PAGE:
Real-world inter-observer variability of the Sequential Organ Failure Assessment (SOFA) score in intensive care medicine: the time has come for an update
Critical Care volume 27, Article number: 160 (2023)
Moreno et al.  have elegantly highlighted the recent changes in clinical practice and organ support that may not be captured by the SOFA score in its original form, suggesting the need for an update.
Another reason to move to a new version is that the real-world application of the SOFA score in its current form may lack reproducibility. We have empirically noticed that some intensivists strictly follow the original description of the score for calculation, whereas others adopt a more liberal approach, seeking to preserve its original essence in a non-standard fashion. As a result, a patient with acute respiratory failure who is receiving veno-venous extracorporeal membrane oxygenation (VV-ECMO) and has a PaO2/FiO2 of 190 mmHg may be imputed 3 points (strict approach) or 4 points (liberal approach).
To test this hypothesis, we performed a retrospective study in the ICU of a university hospital in Spain. The study was approved by the Ethics Committee, with a waiver for informed consent. We obtained a random sample by selecting the patients admitted to the ICU at 9:00 a.m. on the 15th of all odd months in 2022. We requested two consultants, two senior and two junior residents to rate the SOFA score from the information available in the electronic medical record. We used the two-way random effects intraclass correlation coefficient (ICC) and the 95% confidence interval (CI) to assess the reliability and consistency of the measurements performed by the different raters. We used the linearly weighted Cohen’s Kappa (κ) and the 95% CI to measure the inter-rater reliability between clinicians with similar professional experience. The ICC or κ values were interpreted as poor (< 0.5), moderate (0.5–0.75), good (0.75–0.9) or excellent (> 0.9) inter-rater agreement .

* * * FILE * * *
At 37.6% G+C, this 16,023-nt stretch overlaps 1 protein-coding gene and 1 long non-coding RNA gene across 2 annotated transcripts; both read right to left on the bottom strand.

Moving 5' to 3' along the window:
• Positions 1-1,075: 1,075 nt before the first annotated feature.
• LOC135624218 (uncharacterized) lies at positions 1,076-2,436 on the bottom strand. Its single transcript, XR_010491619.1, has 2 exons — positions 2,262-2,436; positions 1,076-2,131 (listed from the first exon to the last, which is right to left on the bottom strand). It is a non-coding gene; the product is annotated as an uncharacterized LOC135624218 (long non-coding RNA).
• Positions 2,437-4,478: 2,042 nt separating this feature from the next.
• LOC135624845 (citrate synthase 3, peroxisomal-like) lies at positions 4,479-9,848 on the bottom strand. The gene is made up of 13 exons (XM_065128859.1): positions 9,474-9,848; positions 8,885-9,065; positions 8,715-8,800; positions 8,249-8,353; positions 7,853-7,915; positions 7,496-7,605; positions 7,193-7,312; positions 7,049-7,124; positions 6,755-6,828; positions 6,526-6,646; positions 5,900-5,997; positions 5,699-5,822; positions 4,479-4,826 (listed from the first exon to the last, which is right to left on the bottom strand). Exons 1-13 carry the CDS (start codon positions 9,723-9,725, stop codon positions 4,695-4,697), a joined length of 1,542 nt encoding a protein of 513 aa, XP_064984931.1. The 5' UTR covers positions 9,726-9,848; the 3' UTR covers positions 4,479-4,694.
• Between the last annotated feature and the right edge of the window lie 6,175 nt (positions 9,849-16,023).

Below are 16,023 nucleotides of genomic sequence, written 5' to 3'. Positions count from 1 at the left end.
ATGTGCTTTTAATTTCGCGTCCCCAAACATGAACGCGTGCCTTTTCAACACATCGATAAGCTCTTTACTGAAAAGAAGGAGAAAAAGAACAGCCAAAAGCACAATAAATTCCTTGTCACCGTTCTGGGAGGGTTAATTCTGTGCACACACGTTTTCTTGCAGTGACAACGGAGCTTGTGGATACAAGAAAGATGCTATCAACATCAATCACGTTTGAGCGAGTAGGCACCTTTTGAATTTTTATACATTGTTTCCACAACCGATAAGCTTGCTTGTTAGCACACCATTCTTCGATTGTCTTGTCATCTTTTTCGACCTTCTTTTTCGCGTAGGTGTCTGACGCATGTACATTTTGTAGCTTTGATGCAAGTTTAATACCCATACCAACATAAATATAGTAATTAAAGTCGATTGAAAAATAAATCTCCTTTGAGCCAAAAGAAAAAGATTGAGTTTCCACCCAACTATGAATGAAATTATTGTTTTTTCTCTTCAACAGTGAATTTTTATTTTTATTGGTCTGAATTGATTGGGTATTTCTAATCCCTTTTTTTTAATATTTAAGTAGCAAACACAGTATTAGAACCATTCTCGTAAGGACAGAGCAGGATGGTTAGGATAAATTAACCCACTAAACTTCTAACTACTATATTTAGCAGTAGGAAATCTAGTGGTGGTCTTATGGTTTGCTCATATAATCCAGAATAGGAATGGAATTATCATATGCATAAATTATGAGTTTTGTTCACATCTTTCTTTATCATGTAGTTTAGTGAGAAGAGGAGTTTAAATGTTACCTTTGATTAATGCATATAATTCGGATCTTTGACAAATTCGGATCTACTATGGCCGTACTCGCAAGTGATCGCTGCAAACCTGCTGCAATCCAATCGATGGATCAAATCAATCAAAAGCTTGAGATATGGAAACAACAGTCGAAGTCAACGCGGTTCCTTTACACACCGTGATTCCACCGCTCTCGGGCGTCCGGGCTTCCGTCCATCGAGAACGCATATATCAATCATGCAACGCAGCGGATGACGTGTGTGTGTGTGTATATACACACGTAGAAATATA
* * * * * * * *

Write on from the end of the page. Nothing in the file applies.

We calculated the SOFA score for 102 patients. The overall ICC (95% CI) of the SOFA score was 0.83 (0.77–0.87). We found the following ICC (95% CI) for the different organ systems: central nervous system (CNS) 0.42 (0.32–0.53), renal 0.62 (0.54–0.70), respiratory 0.65 (0.57–0.72), cardiovascular 0.84 (0.80–0.88), coagulation 0.93 (0.91–0.95), and liver 0.94 (0.92–0.96). The inter-observer agreement according to the degree of professional experience is summarized in Table 1.